My kids are talking and asking about dad faster than I can
keep up. I feel like I'm on a train leaving the station with one foot ready to
board and the other still on the platform. If I don't leap forward it's bound
to leave without me.
Like tonight when we say our bedtime prayers. Now I lay me down to sleep. Maddi folds her hands and says, "I want to say a prayer to Daddy."
"Okay," I tell her.
Eyes closed she starts, "Dear Daddy, Go to bed, get up to eat. Sleep some more and eat some more so you are awake in heaven. Put us in your heart. And when you are done eating and sleeping we will come to heaven, too. Amen."
I smile, then notice her eyes tear up, "I didn't want my daddy to die."
I catch myself ready to tell her I know. But, I don't know. Here I am on that accelerating train not able to pretend I know where we are going or where we will end up. I don't know the heart of my children's loss–losing a parent. I don't know what it is like to be four years old and have your security shattered. I don't know how to best help them. I don't know how to respond to their hurt. I'm boarding with caution.
"Tell me more about that, Madelynn."
Rubbing her red eyes she says, "I never want my daddy to die. Never-ever. I don't want him to put down the bricks."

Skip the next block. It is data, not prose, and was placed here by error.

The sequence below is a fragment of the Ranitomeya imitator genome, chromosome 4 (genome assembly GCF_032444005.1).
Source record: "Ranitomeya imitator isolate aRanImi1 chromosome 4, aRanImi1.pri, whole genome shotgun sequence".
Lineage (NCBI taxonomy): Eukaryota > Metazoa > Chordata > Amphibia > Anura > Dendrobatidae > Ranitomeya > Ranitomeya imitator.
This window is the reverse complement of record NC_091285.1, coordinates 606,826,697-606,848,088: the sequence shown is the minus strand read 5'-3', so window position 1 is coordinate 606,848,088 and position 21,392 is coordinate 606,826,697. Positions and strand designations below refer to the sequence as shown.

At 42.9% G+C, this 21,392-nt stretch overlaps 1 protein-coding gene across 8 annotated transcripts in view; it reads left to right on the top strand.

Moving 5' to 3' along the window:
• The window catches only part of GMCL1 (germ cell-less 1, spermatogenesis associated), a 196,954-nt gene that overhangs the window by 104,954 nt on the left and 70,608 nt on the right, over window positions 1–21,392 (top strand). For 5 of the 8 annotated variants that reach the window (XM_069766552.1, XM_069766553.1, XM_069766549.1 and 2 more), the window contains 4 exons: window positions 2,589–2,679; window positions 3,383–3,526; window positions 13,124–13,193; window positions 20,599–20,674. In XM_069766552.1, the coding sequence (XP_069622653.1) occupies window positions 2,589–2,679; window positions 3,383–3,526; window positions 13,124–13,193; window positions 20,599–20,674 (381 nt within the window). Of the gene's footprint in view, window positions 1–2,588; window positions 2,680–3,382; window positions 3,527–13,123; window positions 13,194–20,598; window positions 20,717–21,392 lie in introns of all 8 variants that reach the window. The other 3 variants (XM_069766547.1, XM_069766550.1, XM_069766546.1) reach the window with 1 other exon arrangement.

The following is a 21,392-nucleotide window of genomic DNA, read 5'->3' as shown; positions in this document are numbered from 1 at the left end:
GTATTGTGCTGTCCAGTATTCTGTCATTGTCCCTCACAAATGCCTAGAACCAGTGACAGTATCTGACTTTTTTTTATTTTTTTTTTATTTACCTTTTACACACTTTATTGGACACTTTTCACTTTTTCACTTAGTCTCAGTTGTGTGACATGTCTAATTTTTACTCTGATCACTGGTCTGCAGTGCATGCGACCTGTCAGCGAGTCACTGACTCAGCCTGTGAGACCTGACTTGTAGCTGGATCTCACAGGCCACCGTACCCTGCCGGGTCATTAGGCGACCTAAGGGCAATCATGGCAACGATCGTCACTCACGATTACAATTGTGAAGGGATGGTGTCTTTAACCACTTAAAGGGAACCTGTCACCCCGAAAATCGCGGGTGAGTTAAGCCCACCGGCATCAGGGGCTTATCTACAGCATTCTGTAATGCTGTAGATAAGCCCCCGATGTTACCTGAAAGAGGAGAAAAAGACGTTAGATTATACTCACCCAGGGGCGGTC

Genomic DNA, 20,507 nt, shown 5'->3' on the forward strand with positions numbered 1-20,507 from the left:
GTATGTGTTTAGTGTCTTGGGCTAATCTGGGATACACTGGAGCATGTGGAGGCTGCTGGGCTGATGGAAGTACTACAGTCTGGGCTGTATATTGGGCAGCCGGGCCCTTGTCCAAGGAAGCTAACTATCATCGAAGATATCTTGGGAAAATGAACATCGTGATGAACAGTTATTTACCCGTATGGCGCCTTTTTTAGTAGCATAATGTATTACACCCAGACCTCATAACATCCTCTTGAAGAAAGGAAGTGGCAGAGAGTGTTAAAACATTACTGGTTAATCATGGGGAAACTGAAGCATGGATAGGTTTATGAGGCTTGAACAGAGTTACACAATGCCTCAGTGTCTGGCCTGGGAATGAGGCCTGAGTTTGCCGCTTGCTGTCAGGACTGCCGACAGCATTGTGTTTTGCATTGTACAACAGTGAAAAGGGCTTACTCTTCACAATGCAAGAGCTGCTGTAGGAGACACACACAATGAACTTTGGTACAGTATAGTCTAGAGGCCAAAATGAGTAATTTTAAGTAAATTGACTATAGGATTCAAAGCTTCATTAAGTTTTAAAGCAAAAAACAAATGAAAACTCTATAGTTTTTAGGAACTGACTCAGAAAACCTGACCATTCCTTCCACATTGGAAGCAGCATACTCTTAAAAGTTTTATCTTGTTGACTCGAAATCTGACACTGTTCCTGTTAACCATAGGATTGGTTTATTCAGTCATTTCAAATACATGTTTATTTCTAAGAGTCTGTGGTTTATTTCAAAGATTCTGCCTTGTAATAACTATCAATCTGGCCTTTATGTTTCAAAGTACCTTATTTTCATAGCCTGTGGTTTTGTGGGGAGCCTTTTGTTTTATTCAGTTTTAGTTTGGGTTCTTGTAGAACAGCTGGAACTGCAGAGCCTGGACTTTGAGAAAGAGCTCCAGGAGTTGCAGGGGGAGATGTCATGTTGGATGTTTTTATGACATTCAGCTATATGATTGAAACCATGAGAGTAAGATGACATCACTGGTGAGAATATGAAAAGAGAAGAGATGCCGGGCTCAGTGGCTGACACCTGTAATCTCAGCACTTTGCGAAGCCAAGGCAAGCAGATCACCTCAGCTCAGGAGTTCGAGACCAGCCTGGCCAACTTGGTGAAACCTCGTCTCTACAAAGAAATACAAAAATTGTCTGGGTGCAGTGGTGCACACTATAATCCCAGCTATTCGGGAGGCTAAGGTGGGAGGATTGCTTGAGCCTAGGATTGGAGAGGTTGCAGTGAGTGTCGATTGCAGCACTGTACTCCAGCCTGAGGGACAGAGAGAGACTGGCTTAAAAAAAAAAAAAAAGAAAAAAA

Now I'm on board. She believes the stop-sticks were bricks that daddy built up to stop the bad guy.
"Mommy, how did he die?" she asks, clearly wanting more.
"Well…" I stumble, losing my footing.
I need something to hold onto like the train's mounting handle designed for those having trouble hoisting themselves up.
"A car hit him, Maddi. A bad guy made a very bad choice and hit your dad and then he died."
"No, Mommy," she tells me, "Daddy built the bricks and the bad guy hit the bricks and daddy went up. Daddy went up to heaven."
Her hand soars upward mimicking an airplane. Maybe it's a train that has left its tracks.
Jordan listens to every detail from the bunk above and adds, "Wouldn't it be cool, Mom, if I could get 100 balloons and float up to heaven?"
"Yes," I tell him.
"When do we get to go to heaven, Mama?" Maddi asks, curious.
"When God says it's time. He knows. And we have to trust."
Restless, she has a hard time falling asleep and interlocks both of her hands with mine. I hum made-up melodies to her until she is sleeping, willing to do anything to give her a sense of security…a message that I am here.
We are on the train. Sometimes it slows down, but not often. Usually it keeps to a tight schedule determined to make it to the next stop. Even if my footing is a little shaky I trust we will get to where we need to go.